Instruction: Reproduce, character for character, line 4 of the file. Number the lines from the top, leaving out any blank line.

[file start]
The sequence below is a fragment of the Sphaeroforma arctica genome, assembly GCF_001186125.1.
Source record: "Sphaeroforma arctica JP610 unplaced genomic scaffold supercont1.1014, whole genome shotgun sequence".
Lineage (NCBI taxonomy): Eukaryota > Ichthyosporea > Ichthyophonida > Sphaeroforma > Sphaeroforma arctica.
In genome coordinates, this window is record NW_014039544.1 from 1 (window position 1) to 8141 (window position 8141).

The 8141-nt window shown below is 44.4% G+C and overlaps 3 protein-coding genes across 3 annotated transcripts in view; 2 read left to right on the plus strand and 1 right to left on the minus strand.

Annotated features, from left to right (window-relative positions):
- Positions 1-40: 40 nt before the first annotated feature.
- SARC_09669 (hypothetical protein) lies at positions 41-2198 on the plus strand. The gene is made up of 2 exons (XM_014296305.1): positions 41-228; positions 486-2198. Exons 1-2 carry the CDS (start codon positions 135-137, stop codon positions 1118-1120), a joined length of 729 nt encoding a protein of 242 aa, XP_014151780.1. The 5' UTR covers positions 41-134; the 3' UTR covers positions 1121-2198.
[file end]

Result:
In genome coordinates, this window is record NW_014039544.1 from 1 (window position 1) to 8141 (window position 8141).